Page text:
M.Jur. gives non-lawyers tools to understand the legal system
As lawmakers begin to debate future laws in the State Capitol this month, the St. Mary’s University School of Law announces a new Master of Jurisprudence degree program — the only degree of its kind offered at a law school in Texas.
The graduate degree will equip non-lawyers with the tools to understand current and future laws and enable them to gain the professional edge needed to further careers in fields that frequently intersect with the law, such as healthcare, business and education.
“This significant expansion of our degree options fills a void in the educational and workforce landscape,” said Dean Stephen M. Sheppard, J.S.D.
The addition of a new type of degree program is the first for the St. Mary’s School of Law since 1996, when it added the Master of Laws (LL.M.) program, which typically draws students who have already earned a Juris Doctor or the foreign equivalent.
Though the St. Mary’s University School of Law’s Master of Jurisprudence degree program is unique among the state’s law schools, the new offering follows a trend of developing similar degrees at law schools across the nation.
Market research shows that graduates of similar programs have said the credential enabled them to advance their careers and earn larger salaries.
The program encourages students to explore the connections between the law and their respective disciplines and to study the American legal system more comprehensively than through on-the-job training.
“As businesses seek to lower their costs, these graduates will be ideally situated to take on basic tasks that intersect with the law, such as compliance work,” said Professor Colin Marks, director of the Master of Jurisprudence program.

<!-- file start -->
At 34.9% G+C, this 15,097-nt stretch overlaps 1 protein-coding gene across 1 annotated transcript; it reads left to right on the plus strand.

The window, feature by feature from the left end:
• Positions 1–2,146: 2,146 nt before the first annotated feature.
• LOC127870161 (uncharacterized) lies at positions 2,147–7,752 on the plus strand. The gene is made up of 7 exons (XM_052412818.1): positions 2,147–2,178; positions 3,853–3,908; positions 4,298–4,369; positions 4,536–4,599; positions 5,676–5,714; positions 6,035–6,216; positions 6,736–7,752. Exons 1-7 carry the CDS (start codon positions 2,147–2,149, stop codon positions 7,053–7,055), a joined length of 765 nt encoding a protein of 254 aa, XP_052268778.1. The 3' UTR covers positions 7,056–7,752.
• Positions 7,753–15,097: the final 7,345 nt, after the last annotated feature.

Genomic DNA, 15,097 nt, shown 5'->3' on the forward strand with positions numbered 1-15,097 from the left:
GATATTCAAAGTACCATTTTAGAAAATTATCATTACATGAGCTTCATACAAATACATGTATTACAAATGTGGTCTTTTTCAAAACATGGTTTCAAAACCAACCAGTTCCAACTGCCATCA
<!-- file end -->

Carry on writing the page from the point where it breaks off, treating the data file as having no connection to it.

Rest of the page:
Master of Jurisprudence students will gain a general knowledge of the law and will graduate with the ability to better understand legal issues, such as statutes, regulations, contracts and employment matters.
For instance, Marks said someone in a management position who handles personnel matters may need to better understand the gray area in which a hiring or firing decision might fall.
“This degree will enable that graduate to research previous decisions on similar issues in order to determine the best course of action instead of hiring an attorney for each instance, or perhaps knowing when an attorney is really needed,” Marks said. “That’s of real benefit to the local professional community.”
Though the Master of Jurisprudence does not provide a path toward law licensure, master’s students will learn to think like a lawyer and more effectively work with those in the legal profession by enrolling alongside Juris Doctor students in introductory courses.
Students can complete the 30 credit-hour master’s degree through full-time study in one year or through part-time study in two years. Working professionals can take advantage of the option for evening and online coursework.
“Most law is regulatory, and you don’t get exposure to how the regulatory system works in a basic undergraduate degree,” Marks said. “Master of Jurisprudence students will be taking administrative law as well as legal research and writing. They’ll be able to really understand statutes.”
The law school is now accepting applications for the inaugural class to enroll in fall 2015.
The initial class size will be capped at about a dozen students to provide a high level of individual attention, Marks said. The program will operate under St. Mary’s University’s accreditation by the Southern Association of Colleges and Schools Commission on Colleges.
“The best applicants will be those who have had significant real-life experience and who value the tools provided by legal training but without the commitment to and investment in a three-year J.D.,” Marks said.